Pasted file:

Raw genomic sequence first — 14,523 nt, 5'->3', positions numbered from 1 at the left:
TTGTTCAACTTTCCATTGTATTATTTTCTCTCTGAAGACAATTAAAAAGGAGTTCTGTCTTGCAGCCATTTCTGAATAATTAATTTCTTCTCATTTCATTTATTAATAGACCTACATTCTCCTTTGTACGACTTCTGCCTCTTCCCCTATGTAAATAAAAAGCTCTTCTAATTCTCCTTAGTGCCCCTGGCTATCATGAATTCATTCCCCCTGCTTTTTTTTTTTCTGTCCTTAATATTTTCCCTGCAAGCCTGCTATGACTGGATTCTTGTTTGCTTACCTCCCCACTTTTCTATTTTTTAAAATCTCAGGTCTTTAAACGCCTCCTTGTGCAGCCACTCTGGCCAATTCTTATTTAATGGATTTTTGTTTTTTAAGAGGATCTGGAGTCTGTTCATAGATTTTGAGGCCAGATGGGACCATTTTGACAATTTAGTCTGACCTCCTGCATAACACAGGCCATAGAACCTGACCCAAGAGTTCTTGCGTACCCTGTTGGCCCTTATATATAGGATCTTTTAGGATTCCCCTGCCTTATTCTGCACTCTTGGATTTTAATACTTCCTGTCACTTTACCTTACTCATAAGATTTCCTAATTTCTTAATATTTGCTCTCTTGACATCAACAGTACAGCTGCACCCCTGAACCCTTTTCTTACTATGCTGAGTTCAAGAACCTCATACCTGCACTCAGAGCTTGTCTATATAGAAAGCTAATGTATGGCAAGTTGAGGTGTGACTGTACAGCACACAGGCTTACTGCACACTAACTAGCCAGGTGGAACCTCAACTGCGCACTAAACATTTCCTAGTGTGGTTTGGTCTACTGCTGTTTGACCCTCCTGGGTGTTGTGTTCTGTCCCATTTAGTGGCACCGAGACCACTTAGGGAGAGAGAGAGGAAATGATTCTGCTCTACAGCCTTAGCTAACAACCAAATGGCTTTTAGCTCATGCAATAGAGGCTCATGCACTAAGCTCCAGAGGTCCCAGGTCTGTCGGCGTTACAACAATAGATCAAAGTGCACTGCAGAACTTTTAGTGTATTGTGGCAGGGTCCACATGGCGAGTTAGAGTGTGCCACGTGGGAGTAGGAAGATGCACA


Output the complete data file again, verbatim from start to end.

Raw genomic sequence first — 14,523 nt, 5'->3', positions numbered from 1 at the left:
TTGTTCAACTTTCCATTGTATTATTTTCTCTCTGAAGACAATTAAAAAGGAGTTCTGTCTTGCAGCCATTTCTGAATAATTAATTTCTTCTCATTTCATTTATTAATAGACCTACATTCTCCTTTGTACGACTTCTGCCTCTTCCCCTATGTAAATAAAAAGCTCTTCTAATTCTCCTTAGTGCCCCTGGCTATCATGAATTCATTCCCCCTGCTTTTTTTTTTTCTGTCCTTAATATTTTCCCTGCAAGCCTGCTATGACTGGATTCTTGTTTGCTTACCTCCCCACTTTTCTATTTTTTAAAATCTCAGGTCTTTAAACGCCTCCTTGTGCAGCCACTCTGGCCAATTCTTATTTAATGGATTTTTGTTTTTTAAGAGGATCTGGAGTCTGTTCATAGATTTTGAGGCCAGATGGGACCATTTTGACAATTTAGTCTGACCTCCTGCATAACACAGGCCATAGAACCTGACCCAAGAGTTCTTGCGTACCCTGTTGGCCCTTATATATAGGATCTTTTAGGATTCCCCTGCCTTATTCTGCACTCTTGGATTTTAATACTTCCTGTCACTTTACCTTACTCATAAGATTTCCTAATTTCTTAATATTTGCTCTCTTGACATCAACAGTACAGCTGCACCCCTGAACCCTTTTCTTACTATGCTGAGTTCAAGAACCTCATACCTGCACTCAGAGCTTGTCTATATAGAAAGCTAATGTATGGCAAGTTGAGGTGTGACTGTACAGCACACAGGCTTACTGCACACTAACTAGCCAGGTGGAACCTCAACTGCGCACTAAACATTTCCTAGTGTGGTTTGGTCTACTGCTGTTTGACCCTCCTGGGTGTTGTGTTCTGTCCCATTTAGTGGCACCGAGACCACTTAGGGAGAGAGAGAGGAAATGATTCTGCTCTACAGCCTTAGCTAACAACCAAATGGCTTTTAGCTCATGCAATAGAGGCTCATGCACTAAGCTCCAGAGGTCCCAGGTCTGTCGGCGTTACAACAATAGATCAAAGTGCACTGCAGAACTTTTAGTGTATTGTGGCAGGGTCCACATGGCGAGTTAGAGTGTGCCACGTGGGAGTAGGAAGATGCACA